It’s important to note that the interview process can vary depending on the embassy or consulate your child is applying through. Some consulates may require additional documentation or have different procedures, so it’s important to check with the specific consulate for their requirements.

Overall, the K-2 visa application process can be complex and time-consuming. However, by following the necessary steps and providing all the required documentation, you can help ensure a smooth process for your child’s visa application.

Required Documentation

To apply for a K-2 visa, you will need to provide several documents that prove your identity, relationship, and eligibility. Here are the most common documents required:

  • Passport: You and your children must have valid passports that will not expire for at least six months after the intended period of stay in the United States. If you do not have a passport, you must apply for one from your country of citizenship.

  • Birth certificate: You must provide a copy of your child’s birth certificate that shows their name, date, and place of birth. The birth certificate must be translated into English if it is not already in English.

  • Medical exam: You and your children must undergo a medical exam by a U.S. embassy-approved doctor to ensure that you do not have any medical conditions that would make you inadmissible to the United States.

  • Documentation of relationship: You must provide evidence that you are the parent of the child, such as a birth certificate, adoption decree, or custody order. If you are the stepparent of the child, you must provide evidence of your marriage to the child’s parent.

  • Divorce or death certificate: If you or your child’s other parent has been previously married, you must provide a divorce or death certificate to prove that the previous marriage has ended.

  • Police certificates: You and your child who is 16 years or older must provide police certificates from all countries where you have lived for more than six months since the age of 16. The police certificates must be translated into English if they are not already in English.

  • Photographs: You and your children must provide passport-style photographs that meet the U.S. Department of State’s requirements.

It is important to note that the U.S. embassy or consulate may request additional documentation if they need more information to process your application. Therefore, it is recommended that you check the embassy or consulate’s website for specific instructions and requirements before submitting your application.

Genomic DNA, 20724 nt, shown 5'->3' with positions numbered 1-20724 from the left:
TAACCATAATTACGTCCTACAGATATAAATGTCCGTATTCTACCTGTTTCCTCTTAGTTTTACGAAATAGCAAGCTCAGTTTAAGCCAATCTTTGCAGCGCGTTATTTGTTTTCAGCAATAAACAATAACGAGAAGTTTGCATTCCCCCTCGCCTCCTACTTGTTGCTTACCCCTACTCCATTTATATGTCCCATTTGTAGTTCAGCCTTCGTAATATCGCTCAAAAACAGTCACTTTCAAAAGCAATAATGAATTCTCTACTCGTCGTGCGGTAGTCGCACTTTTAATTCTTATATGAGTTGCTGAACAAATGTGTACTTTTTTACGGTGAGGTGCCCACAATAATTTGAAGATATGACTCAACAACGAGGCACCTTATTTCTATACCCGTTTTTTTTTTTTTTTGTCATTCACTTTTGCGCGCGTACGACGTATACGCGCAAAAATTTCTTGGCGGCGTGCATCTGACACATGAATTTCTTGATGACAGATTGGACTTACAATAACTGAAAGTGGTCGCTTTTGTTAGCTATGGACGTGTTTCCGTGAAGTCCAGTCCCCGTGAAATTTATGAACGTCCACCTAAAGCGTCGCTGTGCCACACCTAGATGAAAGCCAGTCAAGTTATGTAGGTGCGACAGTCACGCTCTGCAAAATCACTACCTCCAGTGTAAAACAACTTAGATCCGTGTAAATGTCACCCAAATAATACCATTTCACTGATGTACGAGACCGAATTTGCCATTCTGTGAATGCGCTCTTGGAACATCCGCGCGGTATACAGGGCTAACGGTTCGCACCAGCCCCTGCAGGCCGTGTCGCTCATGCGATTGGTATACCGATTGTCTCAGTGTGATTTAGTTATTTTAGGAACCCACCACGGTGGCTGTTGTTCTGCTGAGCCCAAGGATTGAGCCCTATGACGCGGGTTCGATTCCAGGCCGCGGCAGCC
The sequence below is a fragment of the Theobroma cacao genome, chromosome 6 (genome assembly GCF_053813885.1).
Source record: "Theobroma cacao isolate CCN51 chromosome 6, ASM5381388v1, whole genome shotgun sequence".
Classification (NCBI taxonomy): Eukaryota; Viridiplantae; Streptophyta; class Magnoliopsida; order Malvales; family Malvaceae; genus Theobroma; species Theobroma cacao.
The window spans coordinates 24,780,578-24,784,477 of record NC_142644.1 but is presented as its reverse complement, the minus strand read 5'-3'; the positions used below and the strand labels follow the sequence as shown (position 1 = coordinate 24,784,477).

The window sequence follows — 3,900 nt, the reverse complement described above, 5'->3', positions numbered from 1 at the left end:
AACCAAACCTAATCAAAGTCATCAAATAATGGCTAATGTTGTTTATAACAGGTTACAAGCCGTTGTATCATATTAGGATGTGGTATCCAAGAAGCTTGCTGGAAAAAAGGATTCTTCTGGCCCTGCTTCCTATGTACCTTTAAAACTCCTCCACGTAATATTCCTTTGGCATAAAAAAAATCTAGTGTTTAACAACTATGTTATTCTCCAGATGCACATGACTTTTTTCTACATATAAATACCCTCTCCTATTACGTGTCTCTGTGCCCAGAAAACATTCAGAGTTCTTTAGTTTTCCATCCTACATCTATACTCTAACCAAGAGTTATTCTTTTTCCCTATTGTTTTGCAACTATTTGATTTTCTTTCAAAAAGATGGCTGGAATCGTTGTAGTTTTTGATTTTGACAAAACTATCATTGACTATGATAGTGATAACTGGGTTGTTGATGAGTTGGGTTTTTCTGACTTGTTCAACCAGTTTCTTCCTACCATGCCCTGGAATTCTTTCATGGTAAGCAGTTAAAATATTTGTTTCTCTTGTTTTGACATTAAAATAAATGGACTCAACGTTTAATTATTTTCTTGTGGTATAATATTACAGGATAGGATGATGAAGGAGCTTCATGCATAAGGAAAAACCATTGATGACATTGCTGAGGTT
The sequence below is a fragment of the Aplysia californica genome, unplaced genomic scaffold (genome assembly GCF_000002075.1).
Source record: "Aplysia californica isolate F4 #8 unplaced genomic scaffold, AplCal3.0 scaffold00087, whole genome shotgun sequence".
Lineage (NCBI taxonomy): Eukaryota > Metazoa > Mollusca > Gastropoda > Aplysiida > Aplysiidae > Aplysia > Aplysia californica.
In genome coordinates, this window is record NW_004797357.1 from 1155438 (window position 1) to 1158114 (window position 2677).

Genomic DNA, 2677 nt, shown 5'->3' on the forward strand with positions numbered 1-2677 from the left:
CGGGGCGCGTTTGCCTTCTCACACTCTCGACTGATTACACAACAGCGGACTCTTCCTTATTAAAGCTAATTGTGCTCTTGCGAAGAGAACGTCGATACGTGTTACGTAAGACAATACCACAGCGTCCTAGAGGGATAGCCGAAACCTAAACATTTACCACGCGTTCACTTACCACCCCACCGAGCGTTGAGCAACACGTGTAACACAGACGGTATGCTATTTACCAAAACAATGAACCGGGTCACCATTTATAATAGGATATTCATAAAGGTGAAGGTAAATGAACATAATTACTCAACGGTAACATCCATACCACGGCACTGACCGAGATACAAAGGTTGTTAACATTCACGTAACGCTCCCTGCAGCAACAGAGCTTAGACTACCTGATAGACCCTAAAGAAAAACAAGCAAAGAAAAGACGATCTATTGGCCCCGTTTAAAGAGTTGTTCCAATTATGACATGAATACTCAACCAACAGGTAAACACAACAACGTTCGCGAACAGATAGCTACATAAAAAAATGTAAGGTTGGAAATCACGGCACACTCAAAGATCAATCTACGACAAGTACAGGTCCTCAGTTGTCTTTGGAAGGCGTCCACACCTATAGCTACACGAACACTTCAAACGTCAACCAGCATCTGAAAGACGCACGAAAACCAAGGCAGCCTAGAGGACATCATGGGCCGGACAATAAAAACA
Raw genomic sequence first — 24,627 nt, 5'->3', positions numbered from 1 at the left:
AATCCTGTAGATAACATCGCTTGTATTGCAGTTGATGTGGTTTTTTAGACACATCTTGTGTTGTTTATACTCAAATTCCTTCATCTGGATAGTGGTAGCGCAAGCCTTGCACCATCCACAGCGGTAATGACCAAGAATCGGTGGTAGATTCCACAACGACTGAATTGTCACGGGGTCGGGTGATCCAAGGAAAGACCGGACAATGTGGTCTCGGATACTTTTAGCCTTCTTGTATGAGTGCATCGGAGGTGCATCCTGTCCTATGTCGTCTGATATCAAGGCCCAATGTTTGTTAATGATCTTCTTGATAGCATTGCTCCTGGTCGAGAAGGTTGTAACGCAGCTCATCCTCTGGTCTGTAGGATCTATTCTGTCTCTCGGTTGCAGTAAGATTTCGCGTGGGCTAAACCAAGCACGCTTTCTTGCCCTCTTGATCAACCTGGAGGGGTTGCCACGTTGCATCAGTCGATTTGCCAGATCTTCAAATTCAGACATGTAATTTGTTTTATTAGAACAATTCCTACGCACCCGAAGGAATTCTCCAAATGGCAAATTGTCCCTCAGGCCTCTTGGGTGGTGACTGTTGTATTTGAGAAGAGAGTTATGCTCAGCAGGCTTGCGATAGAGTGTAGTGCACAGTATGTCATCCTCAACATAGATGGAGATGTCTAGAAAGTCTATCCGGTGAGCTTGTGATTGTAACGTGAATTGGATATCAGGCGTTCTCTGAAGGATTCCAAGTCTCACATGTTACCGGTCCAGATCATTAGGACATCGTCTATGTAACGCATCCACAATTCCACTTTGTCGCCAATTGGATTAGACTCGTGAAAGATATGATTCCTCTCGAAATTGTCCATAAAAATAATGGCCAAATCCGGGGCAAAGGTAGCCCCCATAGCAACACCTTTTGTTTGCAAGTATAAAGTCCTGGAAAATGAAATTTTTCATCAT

Fees and Costs

When applying for a K-2 visa, there are several fees and costs that you need to be aware of. The following are some of the most important fees and costs associated with the K-2 visa application process:

Filing Fee

The filing fee for Form I-485, Application to Register Permanent Residence or Adjust Status, is $1,140 as of November 2023. This fee covers the cost of processing your application and includes the biometrics fee.

Biometrics Fee

The biometrics fee is $85 as of November 2023. This fee covers the cost of collecting your fingerprints, photograph, and signature.

Other Fees

In addition to the filing fee and biometrics fee, there may be other fees associated with the K-2 visa application process. These fees can vary depending on your specific situation and may include fees for medical exams, translations, and other services.

Cost

The cost of the K-2 visa application process can vary depending on your specific situation and the fees associated with your application. It is important to budget for these costs and to be aware of any additional fees that may arise during the application process.

Overall, the fees and costs associated with the K-2 visa application process can be significant. It is important to carefully review the requirements and fees associated with your application and to budget accordingly.

Rights and Limitations

As a K-2 visa holder, you have certain rights and limitations that you should be aware of. This section provides an overview of your employment and education rights.

Employment Rights

As a K-2 visa holder, you are allowed to work in the United States. However, you must first obtain an Employment Authorization Document (EAD) by filing Form I-765. Once you have your EAD, you can work in the United States for any employer.